New digs in Dahshur
Four anthropoid wooden coffins, three wooden canopic jars, and four washabti boxes have been unearthed inside an unidentified burial shaft located in the northern area of the Ramesside tomb of Ta in t
Four anthropoid wooden coffins, three wooden canopic jars, and four washabti boxes have been unearthed inside an unidentified burial shaft located in the northern area of the Ramesside tomb of Ta in the Dahshur Necropolis, south of Giza plateau. Egypt’s minister of culture Farouk Hosni announced that the discovery was made by a Japanese mission from the Institute of Egyptology at the Waseda University.
Dr. Zahi Hawass, secretary general of the Supreme Council of Antiquities (SCA), said that although these coffins are empty now, due to looting by antiquity tomb raiders, their original features remain intact.
Hawass added that preliminary study of these coffins trace them back to the Ramesside era or the Late Period. The coffins are divided into two sets, teach consisting of multiple coffins covered in black resin and decorated with yellow inscriptions. The two sets belong to two less known ancient Egyptians namely Tutpashu and Iriseraa.
Dr. Sakuji Yoshemura, head of the Japanese mission, said that the first set bears the images of its owner and various ancient Egyptian gods, while the other is less elaborate and simple. The names of both persons are written on the canopic jars and washabti boxes, which contain at least 38 partly broken wooden statuettes.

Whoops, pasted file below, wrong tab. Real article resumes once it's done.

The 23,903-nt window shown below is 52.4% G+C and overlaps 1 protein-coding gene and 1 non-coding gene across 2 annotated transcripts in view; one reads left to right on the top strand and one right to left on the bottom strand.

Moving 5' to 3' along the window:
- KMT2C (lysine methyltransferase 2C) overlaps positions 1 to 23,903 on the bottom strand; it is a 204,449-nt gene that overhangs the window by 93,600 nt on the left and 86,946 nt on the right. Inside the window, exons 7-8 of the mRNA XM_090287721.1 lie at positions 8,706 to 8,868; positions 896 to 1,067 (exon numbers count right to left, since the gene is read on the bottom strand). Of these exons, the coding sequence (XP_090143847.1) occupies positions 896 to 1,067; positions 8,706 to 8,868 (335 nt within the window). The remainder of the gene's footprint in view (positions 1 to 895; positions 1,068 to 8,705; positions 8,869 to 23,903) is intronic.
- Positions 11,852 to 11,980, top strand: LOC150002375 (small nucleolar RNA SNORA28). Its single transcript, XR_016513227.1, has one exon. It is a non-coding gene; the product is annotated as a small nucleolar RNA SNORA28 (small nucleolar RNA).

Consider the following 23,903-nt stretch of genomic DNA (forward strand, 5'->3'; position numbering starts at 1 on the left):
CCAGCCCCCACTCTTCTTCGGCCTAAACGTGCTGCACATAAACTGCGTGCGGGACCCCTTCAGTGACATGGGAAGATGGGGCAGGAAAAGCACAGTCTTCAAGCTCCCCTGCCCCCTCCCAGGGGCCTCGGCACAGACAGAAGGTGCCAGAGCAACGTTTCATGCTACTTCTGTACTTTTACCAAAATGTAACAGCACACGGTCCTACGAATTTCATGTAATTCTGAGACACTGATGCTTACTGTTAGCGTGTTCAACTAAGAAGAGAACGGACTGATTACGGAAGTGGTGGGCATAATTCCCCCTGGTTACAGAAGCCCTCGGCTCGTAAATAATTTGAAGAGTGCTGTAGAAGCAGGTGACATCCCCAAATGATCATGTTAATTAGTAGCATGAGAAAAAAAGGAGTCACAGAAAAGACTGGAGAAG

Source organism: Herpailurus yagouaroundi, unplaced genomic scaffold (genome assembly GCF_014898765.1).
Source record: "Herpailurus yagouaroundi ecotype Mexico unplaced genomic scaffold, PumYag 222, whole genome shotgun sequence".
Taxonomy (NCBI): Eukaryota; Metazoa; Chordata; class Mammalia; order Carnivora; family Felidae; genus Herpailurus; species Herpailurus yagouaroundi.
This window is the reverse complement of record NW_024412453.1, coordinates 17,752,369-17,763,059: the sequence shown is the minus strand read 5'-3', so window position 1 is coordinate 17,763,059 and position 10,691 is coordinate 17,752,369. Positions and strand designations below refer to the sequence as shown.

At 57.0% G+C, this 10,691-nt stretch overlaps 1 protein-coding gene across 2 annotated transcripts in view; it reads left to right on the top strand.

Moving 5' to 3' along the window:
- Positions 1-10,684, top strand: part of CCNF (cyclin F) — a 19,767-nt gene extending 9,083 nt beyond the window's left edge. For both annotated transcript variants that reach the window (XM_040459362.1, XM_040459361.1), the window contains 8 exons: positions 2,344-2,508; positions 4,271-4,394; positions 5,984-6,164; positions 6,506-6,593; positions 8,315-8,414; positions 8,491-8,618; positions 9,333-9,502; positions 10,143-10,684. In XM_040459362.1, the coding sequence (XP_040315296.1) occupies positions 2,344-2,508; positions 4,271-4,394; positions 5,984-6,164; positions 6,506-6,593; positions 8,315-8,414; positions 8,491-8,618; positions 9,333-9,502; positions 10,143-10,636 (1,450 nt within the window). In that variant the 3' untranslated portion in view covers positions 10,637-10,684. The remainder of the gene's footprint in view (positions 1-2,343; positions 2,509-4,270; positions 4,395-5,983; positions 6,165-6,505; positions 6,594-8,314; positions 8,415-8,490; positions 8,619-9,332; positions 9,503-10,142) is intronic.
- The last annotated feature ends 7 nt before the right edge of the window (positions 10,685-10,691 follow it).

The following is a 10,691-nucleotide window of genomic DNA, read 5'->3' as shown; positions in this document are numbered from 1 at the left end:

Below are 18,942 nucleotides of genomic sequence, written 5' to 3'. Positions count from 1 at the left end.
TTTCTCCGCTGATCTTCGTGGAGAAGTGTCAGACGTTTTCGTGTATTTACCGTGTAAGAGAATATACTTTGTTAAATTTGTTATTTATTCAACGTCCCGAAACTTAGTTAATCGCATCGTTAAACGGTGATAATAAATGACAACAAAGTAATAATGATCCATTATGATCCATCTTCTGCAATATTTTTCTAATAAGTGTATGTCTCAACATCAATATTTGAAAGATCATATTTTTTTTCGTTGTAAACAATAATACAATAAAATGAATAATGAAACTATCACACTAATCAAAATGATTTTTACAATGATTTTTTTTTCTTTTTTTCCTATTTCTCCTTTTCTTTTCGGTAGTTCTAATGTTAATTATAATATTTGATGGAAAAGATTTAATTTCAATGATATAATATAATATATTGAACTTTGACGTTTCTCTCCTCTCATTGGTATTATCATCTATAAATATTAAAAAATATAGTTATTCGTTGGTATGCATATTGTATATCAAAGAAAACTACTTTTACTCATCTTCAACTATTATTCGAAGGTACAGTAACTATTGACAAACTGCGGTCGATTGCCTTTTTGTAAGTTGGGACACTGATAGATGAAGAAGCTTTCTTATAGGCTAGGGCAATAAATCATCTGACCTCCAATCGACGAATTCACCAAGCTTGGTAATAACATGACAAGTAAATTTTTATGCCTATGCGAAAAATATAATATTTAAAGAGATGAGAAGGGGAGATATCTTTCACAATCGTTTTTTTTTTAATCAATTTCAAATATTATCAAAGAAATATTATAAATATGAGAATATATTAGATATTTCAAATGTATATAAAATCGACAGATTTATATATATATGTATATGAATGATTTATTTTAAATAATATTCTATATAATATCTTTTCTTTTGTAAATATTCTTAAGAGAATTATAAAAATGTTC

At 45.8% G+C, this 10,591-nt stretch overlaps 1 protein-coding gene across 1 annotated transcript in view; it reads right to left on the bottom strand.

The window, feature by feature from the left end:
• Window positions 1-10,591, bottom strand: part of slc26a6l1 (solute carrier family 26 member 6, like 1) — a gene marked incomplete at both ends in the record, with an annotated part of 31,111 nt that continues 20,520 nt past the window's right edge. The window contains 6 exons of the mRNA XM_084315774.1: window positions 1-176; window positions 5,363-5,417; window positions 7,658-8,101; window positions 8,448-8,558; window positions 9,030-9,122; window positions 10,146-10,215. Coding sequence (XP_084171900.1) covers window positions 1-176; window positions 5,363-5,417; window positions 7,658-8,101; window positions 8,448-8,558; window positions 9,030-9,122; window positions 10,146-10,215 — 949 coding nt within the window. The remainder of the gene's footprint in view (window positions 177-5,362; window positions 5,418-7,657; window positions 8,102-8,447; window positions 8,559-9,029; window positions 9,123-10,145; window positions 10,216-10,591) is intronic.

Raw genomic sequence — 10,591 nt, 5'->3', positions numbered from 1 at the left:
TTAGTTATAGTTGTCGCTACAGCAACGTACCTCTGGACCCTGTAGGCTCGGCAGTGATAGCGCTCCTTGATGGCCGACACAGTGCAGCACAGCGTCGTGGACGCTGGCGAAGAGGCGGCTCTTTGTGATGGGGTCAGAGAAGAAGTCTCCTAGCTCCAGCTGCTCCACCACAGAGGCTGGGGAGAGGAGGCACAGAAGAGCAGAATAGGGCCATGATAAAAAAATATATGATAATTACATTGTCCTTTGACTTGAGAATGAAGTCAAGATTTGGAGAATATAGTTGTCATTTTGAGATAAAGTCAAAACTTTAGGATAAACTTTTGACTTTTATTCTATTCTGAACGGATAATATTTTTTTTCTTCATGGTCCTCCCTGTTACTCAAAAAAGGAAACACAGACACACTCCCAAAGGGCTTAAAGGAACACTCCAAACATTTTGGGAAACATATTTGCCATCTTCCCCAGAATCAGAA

Yoshimura pointed out that all objects have been removed from the pit to the site galleries for immediate restoration.
Japan’s Waseda University mission has uncovered a number of tombs, coffins, burials, and statues since beginning excavation in this area 15 years ago. Some of these objects may currently be seen on tour in Japan, in a special exhibition celebrating Waseda University’s 40th year of archaeological work in Egypt.
Dahshur lies at the southernmost tip of Memphis necropolis which stretches over 30 kilometers north to south from the ancient sites of Abu Rawash, Giza to Zawiyet el Aryan, Abusir, Sakkara and South Sakkara. Memphis was formed at the end of Dynasty zero or beginning of the First Dynasty. It was the capital of Egypt at least, since the early Second Dynasty to the Eighth Dynasty.
About a few years ago, antiquities tomb raiders were caught red-handed by the authorities, leading them to ancient remains never thought to have existed in the area. The grave robbers launched their dig one summer night but were apprehended by police. Unaware of their excavation, they helped authorities uncover the first necropolis ever found dedicated to “royal family” dentists belonging to King E Emery of the First Dynasty.
Tomb robbery is rife in the area around Memphis necropolis, which Hawass said has yielded only a mere 30 percent of the entire ancient archeological treasures still buried. Fortunately (unfortunately), those who pillage the ancient tombs only take with them valuable, pricey treasures and leave behind tomb casings, sarcophagus, coffins, mummies and remains because they cannot sell such items on the black market.